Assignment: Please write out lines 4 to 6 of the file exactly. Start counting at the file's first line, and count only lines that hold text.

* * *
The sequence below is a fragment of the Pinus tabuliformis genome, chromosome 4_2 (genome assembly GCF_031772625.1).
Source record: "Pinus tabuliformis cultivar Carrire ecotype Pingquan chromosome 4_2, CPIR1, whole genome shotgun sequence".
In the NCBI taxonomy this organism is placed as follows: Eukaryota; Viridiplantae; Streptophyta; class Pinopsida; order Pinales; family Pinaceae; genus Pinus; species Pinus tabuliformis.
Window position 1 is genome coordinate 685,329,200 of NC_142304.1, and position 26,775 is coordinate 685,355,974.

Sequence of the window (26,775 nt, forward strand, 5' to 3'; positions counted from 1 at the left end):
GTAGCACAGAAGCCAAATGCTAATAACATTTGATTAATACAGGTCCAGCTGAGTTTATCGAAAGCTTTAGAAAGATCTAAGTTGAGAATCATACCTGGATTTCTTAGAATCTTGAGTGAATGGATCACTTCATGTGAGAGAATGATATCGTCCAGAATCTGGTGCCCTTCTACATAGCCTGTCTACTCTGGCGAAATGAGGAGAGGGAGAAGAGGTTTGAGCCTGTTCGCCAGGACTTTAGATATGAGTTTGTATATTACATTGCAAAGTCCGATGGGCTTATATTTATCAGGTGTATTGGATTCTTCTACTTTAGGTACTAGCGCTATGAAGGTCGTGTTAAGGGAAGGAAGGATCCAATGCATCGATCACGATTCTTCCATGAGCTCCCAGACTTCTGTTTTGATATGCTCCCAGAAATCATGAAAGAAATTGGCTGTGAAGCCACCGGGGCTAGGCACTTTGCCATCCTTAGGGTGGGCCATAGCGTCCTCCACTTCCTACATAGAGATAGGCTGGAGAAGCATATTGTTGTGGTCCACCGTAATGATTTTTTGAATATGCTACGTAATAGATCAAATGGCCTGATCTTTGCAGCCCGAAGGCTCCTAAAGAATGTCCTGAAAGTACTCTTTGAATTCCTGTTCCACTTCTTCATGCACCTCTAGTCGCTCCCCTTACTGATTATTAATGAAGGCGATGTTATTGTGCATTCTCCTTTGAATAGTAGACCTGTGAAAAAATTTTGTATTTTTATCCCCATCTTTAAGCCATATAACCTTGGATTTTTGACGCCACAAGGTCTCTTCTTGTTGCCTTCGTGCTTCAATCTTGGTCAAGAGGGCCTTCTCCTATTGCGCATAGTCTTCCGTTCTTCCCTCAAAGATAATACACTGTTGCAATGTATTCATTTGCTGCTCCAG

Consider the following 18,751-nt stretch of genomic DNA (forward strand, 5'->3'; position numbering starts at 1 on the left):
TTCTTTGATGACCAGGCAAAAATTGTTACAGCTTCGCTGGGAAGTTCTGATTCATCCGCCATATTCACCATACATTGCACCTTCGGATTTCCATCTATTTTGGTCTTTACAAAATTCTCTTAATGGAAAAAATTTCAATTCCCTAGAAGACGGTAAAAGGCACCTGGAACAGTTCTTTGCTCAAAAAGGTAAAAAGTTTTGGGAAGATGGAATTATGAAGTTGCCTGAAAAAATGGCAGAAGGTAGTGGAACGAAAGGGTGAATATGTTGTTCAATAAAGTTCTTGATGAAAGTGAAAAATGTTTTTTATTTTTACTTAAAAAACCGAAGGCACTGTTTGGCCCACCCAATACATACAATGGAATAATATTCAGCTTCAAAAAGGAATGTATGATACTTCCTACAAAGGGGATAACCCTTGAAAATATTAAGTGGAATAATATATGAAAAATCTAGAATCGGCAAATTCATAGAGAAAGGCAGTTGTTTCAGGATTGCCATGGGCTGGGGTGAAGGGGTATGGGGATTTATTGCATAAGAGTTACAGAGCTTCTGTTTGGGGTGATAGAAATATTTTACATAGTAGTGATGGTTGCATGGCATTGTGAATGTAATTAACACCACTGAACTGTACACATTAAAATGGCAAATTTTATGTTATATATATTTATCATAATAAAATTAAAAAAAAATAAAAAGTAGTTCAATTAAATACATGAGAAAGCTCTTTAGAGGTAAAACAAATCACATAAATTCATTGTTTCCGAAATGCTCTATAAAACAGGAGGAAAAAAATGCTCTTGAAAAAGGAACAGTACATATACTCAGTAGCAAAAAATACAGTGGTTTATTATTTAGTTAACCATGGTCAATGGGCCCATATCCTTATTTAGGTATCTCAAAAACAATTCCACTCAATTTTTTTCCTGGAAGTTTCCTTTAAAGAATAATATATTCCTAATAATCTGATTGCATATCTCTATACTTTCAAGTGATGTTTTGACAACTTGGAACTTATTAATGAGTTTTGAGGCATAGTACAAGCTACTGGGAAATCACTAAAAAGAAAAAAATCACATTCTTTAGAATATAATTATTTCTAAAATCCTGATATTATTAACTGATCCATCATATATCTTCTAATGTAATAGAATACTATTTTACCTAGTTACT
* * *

Window position 1 is genome coordinate 685,329,200 of NC_142304.1, and position 26,775 is coordinate 685,355,974.

Sequence of the window (26,775 nt, forward strand, 5' to 3'; positions counted from 1 at the left end):
GTAGCACAGAAGCCAAATGCTAATAACATTTGATTAATACAGGTCCAGCTGAGTTTATCGAAAGCTTTAGAAAGATCTAAGTTGAGAATCATACCTGGATTTCTTAGAATCTTGAGTGAATGGATCACTTCATGTGAGAGAATGATATCGTCCAGAATCTGGTGCCCTTCTACATAGCCTGTCTACTCTGGCGAAATGAGGAGAGGGAGAAGAGGTTTGAGCCTGTTCGCCAGGACTTTAGATATGAGTTTGTATATTACATTGCAAAGTCCGATGGGCTTATATTTATCAGGTGTATTGGATTCTTCTACTTTAGGTACTAGCGCTATGAAGGTCGTGTTAAGGGAAGGAAGGATCCAATGCATCGATCACGATTCTTCCATGAGCTCCCAGACTTCTGTTTTGATATGCTCCCAGAAATCATGAAAGAAATTGGCTGTGAAGCCACCGGGGCTAGGCACTTTGCCATCCTTAGGGTGGGCCATAGCGTCCTCCACTTCCTACATAGAGATAGGCTGGAGAAGCATATTGTTGTGGTCCACCGTAATGATTTTTTGAATATGCTACGTAATAGATCAAATGGCCTGATCTTTGCAGCCCGAAGGCTCCTAAAGAATGTCCTGAAAGTACTCTTTGAATTCCTGTTCCACTTCTTCATGCACCTCTAGTCGCTCCCCTTACTGATTATTAATGAAGGCGATGTTATTGTGCATTCTCCTTTGAATAGTAGACCTGTGAAAAAATTTTGTATTTTTATCCCCATCTTTAAGCCATATAACCTTGGATTTTTGACGCCACAAGGTCTCTTCTTGTTGCCTTCGTGCTTCAATCTTGGTCAAGAGGGCCTTCTCCTATTGCGCATAGTCTTCCGTTCTTCCCTCAAAGATAATACACTGTTGCAATGTATTCATTTGCTGCTCCAG